Tuesday, November 06, 2007

Public Comments About Underground Railroad Houses

Yesterday was the last day for public comment in the (redone) eminent domain proceedings for a variety of properties in downtown Brooklyn. We got a copy of the comment submitted by Phil De Paolo of the New York Commmunity Council and thought we'd share a couple of short excerpts:
We see a gross injustice taking place on Duffield St...There is a long oral tradition of the buildings on Duffield St being part of the Underground Railroad, and while it is certain that a family of abolitionists, the Truesdells, lived at 227 Duffield Street, that venerable building is scheduled to go under the wrecking ball, along with 231 and 233 Duffield Street, to make way for a parking lot that would serve a hotel now under construction nearby...A city funded report that denies any Underground Railroad activity along Duffield Street isn’t worth the paper it’s printed on. The report, issued in April by AKRF, said that 227 Duffield St., as well as neighboring buildings, was not used to spirit 19th-century slaves to freedom. The city and the Downtown Brooklyn Partnership are simply trying to hide the inconvenient truth of Duffield Street’s Abolitionist history. It would be a terrible shame to tear these buildings down, there needs to be more research, an archaeological study.

The city’s conclusion that there’s no evidence of Underground Railroad history is fundamentally flawed and, therefore, cannot form the basis for the destruction of what many believe to be an Underground Railroad station where abolitionists helped runaway slaves hide and escape to freedom...our environmental review process is being corrupted by biased and incompetent consultants who prepare environmental impact statements that are framed in a way that take us away from reality.
(All of the comments submitted were directed to a gentleman named Jack Hammer, which is utterly fascinating in the case of controversial potential demolitions.) The city was moving ahead with the eminent domain process before it was forced to stop and go through the hearing and public comment process again.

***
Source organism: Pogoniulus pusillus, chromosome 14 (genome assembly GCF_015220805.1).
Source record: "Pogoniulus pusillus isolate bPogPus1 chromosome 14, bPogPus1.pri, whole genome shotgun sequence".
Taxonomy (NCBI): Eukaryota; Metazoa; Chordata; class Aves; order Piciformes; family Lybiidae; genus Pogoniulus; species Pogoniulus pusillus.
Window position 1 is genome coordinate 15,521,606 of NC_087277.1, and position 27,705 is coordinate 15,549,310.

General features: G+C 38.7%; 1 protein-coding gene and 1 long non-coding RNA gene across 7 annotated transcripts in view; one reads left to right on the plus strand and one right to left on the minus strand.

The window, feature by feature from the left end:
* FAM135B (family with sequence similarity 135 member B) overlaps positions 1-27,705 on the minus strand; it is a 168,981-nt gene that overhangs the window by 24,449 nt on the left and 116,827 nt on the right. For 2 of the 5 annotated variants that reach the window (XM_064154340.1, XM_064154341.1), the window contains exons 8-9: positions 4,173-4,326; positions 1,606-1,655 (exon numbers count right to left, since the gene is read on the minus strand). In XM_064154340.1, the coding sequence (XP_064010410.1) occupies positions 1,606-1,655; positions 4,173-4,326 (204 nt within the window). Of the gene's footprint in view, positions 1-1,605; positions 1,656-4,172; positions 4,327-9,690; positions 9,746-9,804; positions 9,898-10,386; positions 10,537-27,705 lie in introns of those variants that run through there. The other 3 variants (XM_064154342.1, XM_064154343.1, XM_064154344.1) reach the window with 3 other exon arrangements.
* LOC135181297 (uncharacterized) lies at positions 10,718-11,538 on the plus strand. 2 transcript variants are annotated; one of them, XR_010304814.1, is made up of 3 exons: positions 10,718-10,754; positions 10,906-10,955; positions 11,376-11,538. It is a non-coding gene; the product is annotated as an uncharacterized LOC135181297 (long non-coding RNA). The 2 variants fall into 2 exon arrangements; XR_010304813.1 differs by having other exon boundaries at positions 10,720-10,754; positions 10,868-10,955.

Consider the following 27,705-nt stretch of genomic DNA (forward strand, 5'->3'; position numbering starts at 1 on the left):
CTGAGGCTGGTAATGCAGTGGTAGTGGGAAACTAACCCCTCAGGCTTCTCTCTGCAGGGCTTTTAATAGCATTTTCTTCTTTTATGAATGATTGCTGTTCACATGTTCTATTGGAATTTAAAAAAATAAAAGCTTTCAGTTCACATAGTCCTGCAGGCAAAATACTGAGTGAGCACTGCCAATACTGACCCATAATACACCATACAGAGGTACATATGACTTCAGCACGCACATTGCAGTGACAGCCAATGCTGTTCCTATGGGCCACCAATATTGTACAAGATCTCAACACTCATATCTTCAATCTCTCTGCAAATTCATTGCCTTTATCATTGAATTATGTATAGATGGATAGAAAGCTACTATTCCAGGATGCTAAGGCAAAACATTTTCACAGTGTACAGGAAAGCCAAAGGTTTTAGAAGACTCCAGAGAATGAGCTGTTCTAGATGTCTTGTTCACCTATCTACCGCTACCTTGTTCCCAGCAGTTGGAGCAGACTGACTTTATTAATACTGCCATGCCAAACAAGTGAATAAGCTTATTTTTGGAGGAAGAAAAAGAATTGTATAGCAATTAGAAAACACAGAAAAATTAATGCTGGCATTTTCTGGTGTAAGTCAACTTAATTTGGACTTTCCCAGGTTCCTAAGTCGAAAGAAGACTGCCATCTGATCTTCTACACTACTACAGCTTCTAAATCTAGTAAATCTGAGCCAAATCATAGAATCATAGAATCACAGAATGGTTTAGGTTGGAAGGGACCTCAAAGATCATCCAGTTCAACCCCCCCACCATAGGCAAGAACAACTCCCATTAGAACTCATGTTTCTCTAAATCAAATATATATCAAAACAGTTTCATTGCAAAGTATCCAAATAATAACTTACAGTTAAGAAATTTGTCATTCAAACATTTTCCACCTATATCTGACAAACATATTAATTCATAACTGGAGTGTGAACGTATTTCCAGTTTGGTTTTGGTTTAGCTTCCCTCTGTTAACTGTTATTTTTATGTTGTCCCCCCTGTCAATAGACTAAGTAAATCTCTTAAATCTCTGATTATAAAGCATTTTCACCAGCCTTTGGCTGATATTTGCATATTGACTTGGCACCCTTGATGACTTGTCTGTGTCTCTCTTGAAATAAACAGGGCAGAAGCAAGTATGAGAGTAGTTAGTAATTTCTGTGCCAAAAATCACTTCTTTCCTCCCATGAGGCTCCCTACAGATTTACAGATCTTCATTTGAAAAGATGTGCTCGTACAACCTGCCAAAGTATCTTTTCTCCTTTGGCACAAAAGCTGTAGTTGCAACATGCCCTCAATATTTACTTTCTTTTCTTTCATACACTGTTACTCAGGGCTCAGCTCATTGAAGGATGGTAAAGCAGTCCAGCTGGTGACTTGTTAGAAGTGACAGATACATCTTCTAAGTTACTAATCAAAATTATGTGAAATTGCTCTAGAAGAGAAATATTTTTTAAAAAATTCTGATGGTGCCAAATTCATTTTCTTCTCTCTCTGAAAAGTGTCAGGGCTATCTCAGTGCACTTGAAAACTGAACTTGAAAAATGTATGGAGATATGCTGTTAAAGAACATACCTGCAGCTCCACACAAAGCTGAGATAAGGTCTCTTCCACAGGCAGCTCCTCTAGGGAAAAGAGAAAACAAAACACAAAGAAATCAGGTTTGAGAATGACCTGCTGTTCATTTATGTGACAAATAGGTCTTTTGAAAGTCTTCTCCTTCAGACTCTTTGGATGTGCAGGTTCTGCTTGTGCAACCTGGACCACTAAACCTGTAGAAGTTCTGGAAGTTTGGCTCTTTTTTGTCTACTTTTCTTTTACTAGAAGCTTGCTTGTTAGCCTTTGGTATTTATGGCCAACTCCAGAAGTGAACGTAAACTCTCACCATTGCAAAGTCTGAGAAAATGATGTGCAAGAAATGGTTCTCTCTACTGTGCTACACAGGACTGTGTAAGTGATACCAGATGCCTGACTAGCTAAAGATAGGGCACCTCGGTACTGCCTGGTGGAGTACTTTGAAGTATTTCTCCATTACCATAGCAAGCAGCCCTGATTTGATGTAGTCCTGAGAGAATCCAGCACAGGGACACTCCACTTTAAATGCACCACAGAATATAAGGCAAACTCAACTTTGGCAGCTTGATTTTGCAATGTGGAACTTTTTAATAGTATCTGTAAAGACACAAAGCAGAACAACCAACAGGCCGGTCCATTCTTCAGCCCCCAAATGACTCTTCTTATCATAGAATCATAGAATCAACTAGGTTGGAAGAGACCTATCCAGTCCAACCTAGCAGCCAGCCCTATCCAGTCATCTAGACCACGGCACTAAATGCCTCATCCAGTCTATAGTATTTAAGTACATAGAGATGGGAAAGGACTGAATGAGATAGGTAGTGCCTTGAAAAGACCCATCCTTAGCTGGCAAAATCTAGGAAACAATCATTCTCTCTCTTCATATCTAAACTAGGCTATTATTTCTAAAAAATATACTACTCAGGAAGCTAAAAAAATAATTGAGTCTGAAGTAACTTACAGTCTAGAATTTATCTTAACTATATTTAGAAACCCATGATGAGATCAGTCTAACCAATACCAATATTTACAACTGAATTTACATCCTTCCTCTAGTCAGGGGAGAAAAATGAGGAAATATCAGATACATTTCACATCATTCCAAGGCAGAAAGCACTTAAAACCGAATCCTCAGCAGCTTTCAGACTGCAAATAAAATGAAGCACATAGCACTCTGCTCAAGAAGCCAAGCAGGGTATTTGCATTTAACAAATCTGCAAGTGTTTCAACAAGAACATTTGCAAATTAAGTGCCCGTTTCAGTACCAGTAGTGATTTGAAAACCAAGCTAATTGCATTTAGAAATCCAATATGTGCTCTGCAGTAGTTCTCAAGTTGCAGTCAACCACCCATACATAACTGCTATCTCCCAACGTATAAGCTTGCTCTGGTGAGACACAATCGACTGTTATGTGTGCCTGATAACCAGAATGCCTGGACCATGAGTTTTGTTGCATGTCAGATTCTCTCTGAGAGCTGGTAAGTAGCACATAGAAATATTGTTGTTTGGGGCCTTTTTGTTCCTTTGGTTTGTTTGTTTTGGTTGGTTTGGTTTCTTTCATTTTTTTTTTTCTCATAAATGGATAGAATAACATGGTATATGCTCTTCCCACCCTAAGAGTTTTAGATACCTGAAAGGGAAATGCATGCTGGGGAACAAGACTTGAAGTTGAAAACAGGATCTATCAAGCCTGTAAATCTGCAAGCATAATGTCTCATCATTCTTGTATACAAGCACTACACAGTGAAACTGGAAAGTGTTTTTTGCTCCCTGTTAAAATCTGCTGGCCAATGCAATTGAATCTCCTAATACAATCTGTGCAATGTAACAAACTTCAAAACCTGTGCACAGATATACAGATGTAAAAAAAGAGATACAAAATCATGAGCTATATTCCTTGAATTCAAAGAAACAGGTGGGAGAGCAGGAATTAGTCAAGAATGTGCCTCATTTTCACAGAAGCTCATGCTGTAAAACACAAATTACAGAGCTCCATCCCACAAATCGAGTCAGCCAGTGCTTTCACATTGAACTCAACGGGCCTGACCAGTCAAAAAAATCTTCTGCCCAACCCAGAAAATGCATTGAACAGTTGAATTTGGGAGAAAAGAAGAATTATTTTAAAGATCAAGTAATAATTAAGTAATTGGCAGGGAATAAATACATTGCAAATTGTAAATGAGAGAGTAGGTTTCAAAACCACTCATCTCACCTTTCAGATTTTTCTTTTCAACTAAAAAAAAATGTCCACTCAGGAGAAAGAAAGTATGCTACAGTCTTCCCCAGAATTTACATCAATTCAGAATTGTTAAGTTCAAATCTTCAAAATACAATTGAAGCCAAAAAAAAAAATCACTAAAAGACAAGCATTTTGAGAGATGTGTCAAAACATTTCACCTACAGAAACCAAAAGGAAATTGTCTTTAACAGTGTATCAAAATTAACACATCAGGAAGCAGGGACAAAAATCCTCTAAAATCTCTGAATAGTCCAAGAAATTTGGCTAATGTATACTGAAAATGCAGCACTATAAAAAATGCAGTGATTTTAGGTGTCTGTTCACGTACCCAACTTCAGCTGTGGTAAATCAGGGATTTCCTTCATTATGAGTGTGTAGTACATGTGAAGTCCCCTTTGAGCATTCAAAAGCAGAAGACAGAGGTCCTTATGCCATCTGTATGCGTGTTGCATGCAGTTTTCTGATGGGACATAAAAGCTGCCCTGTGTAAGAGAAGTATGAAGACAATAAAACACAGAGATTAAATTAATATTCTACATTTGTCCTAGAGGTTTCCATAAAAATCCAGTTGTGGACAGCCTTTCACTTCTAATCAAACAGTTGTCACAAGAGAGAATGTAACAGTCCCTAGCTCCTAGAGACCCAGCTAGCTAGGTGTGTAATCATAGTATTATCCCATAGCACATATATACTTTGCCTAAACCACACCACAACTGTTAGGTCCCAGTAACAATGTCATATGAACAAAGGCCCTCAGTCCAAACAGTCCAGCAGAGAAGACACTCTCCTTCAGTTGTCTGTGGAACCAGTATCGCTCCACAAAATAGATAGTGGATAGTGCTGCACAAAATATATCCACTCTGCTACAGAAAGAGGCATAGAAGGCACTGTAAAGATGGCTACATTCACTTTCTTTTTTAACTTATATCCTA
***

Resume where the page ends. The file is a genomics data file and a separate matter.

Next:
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Anonymous Anonymous said...


I am baffled as to why you find Mr. De Paolo's statement to be so newsworthy. This is pure political rhetoric. He does not present ONE SHRED of evidence in his statement, nor does he reference any historical work. He states "The city's conclusion that there's no evidence of Underground Railroad history is fundamentally flawed..." as if it were self-evident, yet it is not. WHERE is the evidence he so emphatically talks about, but does not reference?

I realize that there will always be people like Mr. DePaolo around: self-promoting agitators. What gets me is the microphone you give him for this piece of drivel. I used to find your blog interesting, but lately I notice more of this type of work. As such, I now find it tedious, and look at it less and less.

9:59 AM  
Blogger raulistic said...

Dear Anonymous,

The City's conclusions are here:
http://tinyurl.com/2esstj and to to the section called "DOWNTOWN BROOKLYN UNDERGROUND RAILROAD REPORT."

You should look closely at Appendix C, which was written by various experts, whose CVs are listed in Appendix G. The experts who studied the issue come to the conclusion that the properties should be saved, though the unnamed AKRF employees who wrote the Executive Summary ignored their own experts.

If would like a discussion of the methodology used by the EDC, or references to the census data that they used, please let me know and I will post it on DuffieldSt.blogspot.com. My email is rrothblatt (at) gmail (dot) com.

I have spoken to several of these experts on the subject, including Dr. Swan, James Driscoll, Andrew P. Jackson, Robert Hourihan (sp?) and Dr. Cheryl LaRoche. The history is fascinating, and I recommend learning more about it. They could also provide more evidence, if my information is insufficient.

8:58 PM  

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